For example, an:
An IT consultant is engaged to undertake a specific piece of work. They must work exclusively at home using their own computer. This is a strong indicator that they are self-employed.
Employee is provided with office space, computer and telephone. This is an indication that they are in indeed an employee.
Flexible working benefits for employees should not alter this. Even if they choose to operate using their own computer or work under a bring your own device (BYOD) policy.
An individual who risks his own money by, for example, buying assets needed for the job and bearing their running costs and paying for overheads and large quantities of materials, is almost certainly self-employed.
Financial risk could also take the form of quoting a fixed price for a job, with the consequent risk of bearing the additional costs if the job overruns. However, this will not necessarily mean that the worker is self-employed unless there is a real risk of financial loss.
Basis of payment
Employees tend to be paid a fixed wage or salary at the end of the month. They will often also qualify for additional payments including overtime, long-service bonuses or profit shares. Independent contractors tend to be paid once a project is completed.
Opportunity to profit from sound management
If your profit or loss depends on your capacity to reduce overheads and organise his work effectively may well be self-employed. People who are paid by the job/project will often be in this position.
Part and parcel of the organisation
Establishing whether a person becomes “part and parcel” of a client’s organisation can be a useful indicator in some situations. If you are taken on to manage a client's staff, the HMRC would label you as an employee.
Right of dismissal
A right to terminate an engagement by giving notice of a specified length is a common feature of employment. It is less common in a contract for services. A contract with a freelancer on the other hand will only finish when a task is completed or the terms have been breached.
If you are entitled to sick pay and other employee benefits then you are likely to be labelled as an employee. However, the absence of those features does not necessarily mean that the worker is self-employed. Especially in the case of short-term contracts where such payments would not normally feature.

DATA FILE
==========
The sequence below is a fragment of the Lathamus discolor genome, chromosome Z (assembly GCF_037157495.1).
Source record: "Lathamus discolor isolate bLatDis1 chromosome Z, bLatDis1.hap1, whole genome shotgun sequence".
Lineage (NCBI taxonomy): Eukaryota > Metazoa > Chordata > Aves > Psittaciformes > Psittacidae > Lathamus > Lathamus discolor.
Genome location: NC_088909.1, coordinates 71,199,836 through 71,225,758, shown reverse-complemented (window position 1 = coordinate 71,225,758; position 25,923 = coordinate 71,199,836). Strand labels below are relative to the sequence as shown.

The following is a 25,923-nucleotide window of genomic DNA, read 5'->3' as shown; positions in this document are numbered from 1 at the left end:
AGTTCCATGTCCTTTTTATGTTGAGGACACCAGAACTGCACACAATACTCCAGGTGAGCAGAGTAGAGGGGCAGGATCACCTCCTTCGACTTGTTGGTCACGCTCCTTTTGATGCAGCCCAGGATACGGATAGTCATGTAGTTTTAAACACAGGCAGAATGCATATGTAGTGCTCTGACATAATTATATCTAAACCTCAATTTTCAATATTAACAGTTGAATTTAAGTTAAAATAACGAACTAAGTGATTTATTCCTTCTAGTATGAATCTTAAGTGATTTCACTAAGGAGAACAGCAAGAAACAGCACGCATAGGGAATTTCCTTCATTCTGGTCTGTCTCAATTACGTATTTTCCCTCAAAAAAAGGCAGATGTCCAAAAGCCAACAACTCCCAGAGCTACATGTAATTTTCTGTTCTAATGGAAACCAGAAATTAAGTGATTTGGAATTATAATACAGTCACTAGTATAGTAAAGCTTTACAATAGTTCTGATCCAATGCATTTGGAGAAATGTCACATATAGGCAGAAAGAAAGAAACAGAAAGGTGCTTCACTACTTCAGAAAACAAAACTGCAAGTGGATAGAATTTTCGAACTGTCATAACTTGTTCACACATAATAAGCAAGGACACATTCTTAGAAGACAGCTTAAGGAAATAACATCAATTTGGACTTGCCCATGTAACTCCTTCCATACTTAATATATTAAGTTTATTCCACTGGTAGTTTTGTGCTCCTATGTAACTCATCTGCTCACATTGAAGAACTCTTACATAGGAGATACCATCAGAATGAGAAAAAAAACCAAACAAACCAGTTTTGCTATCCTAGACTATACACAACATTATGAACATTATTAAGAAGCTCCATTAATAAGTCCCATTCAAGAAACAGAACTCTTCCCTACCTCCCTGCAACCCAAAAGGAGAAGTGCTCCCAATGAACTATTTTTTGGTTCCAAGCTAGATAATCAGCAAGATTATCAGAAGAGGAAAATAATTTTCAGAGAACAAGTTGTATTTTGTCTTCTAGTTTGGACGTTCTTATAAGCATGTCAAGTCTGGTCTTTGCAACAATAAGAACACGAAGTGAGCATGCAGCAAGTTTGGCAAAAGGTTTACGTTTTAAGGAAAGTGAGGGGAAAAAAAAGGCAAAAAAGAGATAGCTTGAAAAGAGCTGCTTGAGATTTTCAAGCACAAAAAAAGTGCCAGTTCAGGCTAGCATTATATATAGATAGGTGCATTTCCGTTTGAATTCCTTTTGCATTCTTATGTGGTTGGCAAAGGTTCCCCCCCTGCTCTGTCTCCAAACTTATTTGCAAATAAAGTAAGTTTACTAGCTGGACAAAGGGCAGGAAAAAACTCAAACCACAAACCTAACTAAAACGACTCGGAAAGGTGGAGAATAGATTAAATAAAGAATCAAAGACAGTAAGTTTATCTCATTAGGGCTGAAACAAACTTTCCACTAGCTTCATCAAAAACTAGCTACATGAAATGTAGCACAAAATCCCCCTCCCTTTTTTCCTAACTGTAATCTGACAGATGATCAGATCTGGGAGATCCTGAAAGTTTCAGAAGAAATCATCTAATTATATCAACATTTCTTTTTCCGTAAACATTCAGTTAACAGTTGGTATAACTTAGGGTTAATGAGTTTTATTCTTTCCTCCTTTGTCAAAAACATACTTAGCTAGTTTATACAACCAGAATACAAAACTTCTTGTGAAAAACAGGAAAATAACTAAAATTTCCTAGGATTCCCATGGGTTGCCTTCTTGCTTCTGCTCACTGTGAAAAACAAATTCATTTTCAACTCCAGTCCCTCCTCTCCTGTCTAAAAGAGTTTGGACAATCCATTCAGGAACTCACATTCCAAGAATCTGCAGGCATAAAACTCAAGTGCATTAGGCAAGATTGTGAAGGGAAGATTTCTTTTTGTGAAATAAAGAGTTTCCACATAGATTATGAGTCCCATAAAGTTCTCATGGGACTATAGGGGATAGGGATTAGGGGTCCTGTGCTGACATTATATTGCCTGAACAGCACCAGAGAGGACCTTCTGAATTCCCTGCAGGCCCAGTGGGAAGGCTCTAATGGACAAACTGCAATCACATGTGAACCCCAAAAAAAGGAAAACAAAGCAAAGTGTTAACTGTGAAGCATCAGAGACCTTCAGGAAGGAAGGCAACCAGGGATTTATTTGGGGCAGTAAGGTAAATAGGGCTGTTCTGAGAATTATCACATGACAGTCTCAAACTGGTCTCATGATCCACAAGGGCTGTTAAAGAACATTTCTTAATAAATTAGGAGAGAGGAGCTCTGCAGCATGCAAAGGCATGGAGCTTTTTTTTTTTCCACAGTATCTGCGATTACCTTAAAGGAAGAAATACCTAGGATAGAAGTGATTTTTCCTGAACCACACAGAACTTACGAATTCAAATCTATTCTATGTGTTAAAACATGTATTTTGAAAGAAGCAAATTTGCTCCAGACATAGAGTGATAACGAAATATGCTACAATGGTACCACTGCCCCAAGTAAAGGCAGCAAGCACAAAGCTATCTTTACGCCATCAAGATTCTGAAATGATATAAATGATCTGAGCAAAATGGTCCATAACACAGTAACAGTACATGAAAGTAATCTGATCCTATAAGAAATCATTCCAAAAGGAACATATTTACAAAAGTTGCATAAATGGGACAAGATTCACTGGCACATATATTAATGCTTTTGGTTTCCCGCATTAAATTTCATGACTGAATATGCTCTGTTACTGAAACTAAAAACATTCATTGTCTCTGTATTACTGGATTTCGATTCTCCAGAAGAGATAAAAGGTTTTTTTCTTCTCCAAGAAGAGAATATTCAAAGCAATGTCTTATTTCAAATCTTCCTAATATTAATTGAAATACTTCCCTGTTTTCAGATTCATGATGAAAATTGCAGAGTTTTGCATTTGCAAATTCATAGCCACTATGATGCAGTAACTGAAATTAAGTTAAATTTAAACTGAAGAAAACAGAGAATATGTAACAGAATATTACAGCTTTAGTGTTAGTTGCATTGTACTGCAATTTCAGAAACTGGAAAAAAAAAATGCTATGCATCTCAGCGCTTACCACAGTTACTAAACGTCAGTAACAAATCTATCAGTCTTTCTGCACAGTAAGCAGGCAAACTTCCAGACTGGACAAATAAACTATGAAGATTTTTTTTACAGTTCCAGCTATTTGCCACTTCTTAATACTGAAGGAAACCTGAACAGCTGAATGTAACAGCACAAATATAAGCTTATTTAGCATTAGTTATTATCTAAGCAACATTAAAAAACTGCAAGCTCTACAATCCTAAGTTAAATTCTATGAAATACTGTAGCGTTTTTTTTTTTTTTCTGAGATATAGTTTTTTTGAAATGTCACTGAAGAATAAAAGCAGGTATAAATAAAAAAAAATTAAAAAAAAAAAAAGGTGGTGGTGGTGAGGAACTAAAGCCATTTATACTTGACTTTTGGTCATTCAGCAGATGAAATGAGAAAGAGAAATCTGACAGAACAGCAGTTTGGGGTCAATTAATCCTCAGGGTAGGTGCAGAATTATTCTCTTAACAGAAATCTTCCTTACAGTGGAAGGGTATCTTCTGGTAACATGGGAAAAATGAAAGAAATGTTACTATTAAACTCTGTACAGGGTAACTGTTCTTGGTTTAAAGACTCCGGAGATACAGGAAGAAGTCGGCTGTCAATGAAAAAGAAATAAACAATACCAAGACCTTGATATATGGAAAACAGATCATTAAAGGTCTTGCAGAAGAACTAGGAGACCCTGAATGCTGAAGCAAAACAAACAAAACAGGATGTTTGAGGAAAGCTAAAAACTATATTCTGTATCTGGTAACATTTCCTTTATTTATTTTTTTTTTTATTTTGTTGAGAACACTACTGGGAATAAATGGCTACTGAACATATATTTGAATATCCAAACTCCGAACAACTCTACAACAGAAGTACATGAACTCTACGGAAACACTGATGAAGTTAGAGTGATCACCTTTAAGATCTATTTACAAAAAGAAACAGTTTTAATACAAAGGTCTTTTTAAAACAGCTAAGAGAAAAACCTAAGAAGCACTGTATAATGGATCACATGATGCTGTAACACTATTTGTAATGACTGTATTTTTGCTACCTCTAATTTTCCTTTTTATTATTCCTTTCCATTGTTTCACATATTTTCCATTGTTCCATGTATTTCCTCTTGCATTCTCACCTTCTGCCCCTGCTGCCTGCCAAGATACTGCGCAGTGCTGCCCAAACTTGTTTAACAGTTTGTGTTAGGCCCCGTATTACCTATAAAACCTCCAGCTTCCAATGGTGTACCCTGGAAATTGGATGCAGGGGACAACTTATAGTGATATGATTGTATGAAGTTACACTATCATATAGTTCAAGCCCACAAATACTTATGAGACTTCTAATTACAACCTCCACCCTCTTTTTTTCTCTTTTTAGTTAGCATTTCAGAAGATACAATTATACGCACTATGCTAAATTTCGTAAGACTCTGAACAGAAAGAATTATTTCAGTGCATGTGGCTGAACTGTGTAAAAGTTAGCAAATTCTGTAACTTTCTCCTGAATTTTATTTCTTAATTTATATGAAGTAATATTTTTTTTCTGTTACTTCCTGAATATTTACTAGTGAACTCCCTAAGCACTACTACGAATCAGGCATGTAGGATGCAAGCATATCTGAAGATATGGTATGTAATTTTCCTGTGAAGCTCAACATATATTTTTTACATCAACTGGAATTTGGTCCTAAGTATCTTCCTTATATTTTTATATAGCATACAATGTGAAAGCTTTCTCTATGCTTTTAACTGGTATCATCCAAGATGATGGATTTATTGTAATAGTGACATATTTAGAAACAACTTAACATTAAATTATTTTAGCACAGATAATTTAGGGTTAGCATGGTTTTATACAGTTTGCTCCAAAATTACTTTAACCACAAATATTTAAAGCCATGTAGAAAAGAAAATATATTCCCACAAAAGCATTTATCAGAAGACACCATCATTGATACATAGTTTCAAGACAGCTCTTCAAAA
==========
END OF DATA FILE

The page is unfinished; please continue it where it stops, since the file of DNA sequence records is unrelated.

Length of engagement
Long periods working for one engager may be a typical indication of employment but are not conclusive. It is still necessary to consider all the terms and conditions of each engagement. Regular working for the same engager may indicate that there is a single and continuing contract of employment.
If the terms and conditions of your contract suggest that you are an employee, it is not enough to simply call yourself self-employed. However, if other factors are neutral the intentions of you as the contractor and the client could be a deciding factor.
The legal bit
Given the list of factors mentioned above it is tempting to try to determine a person’s employment status by simply comparing the lists. By adding up the number of factors pointing towards employment and comparing that result with the number pointing towards self-employment. However, the courts have specifically rejected that approach.
When the detailed facts have been established, the right approach is to stand back and look at the picture as a whole. You should then see if the overall effect is that of a person in business on his own account or a person working as an employee. If the evidence is evenly balanced then your intention to position yourself as a contractor can be a decisive factor.
HM Revenue & Customs (HMRC) has looked at several standard agency contracts and has, as expected, suggested that such contracts fail IR35. HMRC will only consider whether specific contracts fail the test and will not give any clearance on standard contracts.
The conclusion of all the above is that if you sign a standardised agency contract you are likely to fail IR35. It is important to review your contract on a case by case basis as HMRC will look at the facts behind the contract.